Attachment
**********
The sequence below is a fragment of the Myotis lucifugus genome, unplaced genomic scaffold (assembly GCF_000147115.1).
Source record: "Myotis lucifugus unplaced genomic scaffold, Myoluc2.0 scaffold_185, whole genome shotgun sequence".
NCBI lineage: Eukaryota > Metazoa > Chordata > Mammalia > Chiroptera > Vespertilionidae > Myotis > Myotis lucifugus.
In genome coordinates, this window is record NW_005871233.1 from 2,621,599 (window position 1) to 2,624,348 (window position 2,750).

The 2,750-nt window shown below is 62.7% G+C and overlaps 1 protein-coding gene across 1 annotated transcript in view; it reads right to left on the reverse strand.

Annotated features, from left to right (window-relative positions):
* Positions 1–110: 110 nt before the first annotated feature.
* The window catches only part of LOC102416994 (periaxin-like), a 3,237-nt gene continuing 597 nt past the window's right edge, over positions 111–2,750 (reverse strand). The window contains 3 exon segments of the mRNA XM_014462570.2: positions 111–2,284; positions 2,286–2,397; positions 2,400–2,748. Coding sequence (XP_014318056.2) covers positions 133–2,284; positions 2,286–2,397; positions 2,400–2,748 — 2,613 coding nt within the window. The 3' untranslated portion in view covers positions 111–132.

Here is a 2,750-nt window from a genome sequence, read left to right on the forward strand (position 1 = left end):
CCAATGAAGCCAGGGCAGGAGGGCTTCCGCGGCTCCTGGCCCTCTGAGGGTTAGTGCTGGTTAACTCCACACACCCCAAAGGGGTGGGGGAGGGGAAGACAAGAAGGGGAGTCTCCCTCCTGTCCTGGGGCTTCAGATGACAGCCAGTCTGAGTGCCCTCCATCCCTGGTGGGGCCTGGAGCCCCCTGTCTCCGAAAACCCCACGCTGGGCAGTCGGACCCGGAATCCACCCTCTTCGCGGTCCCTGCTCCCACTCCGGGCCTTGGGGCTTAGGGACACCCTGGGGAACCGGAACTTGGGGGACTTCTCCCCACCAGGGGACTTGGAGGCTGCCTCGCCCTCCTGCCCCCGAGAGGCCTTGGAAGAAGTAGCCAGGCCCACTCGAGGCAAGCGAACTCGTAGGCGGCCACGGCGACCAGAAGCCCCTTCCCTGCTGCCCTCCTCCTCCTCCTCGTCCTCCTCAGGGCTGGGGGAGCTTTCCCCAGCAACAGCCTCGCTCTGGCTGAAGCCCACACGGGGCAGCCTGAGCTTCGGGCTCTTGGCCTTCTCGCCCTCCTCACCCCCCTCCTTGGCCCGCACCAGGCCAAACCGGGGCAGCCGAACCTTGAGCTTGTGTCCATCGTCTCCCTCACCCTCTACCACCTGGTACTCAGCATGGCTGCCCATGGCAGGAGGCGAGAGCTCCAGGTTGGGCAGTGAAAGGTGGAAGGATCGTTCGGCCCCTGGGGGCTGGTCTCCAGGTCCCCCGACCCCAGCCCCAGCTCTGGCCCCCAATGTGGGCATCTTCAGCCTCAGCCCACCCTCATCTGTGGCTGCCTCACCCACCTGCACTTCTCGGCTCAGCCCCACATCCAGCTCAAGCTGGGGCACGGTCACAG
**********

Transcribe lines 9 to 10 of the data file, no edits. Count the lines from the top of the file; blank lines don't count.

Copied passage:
Here is a 2,750-nt window from a genome sequence, read left to right on the forward strand (position 1 = left end):
CCAATGAAGCCAGGGCAGGAGGGCTTCCGCGGCTCCTGGCCCTCTGAGGGTTAGTGCTGGTTAACTCCACACACCCCAAAGGGGTGGGGGAGGGGAAGACAAGAAGGGGAGTCTCCCTCCTGTCCTGGGGCTTCAGATGACAGCCAGTCTGAGTGCCCTCCATCCCTGGTGGGGCCTGGAGCCCCCTGTCTCCGAAAACCCCACGCTGGGCAGTCGGACCCGGAATCCACCCTCTTCGCGGTCCCTGCTCCCACTCCGGGCCTTGGGGCTTAGGGACACCCTGGGGAACCGGAACTTGGGGGACTTCTCCCCACCAGGGGACTTGGAGGCTGCCTCGCCCTCCTGCCCCCGAGAGGCCTTGGAAGAAGTAGCCAGGCCCACTCGAGGCAAGCGAACTCGTAGGCGGCCACGGCGACCAGAAGCCCCTTCCCTGCTGCCCTCCTCCTCCTCCTCGTCCTCCTCAGGGCTGGGGGAGCTTTCCCCAGCAACAGCCTCGCTCTGGCTGAAGCCCACACGGGGCAGCCTGAGCTTCGGGCTCTTGGCCTTCTCGCCCTCCTCACCCCCCTCCTTGGCCCGCACCAGGCCAAACCGGGGCAGCCGAACCTTGAGCTTGTGTCCATCGTCTCCCTCACCCTCTACCACCTGGTACTCAGCATGGCTGCCCATGGCAGGAGGCGAGAGCTCCAGGTTGGGCAGTGAAAGGTGGAAGGATCGTTCGGCCCCTGGGGGCTGGTCTCCAGGTCCCCCGACCCCAGCCCCAGCTCTGGCCCCCAATGTGGGCATCTTCAGCCTCAGCCCACCCTCATCTGTGGCTGCCTCACCCACCTGCACTTCTCGGCTCAGCCCCACATCCAGCTCAAGCTGGGGCACGGTCACAG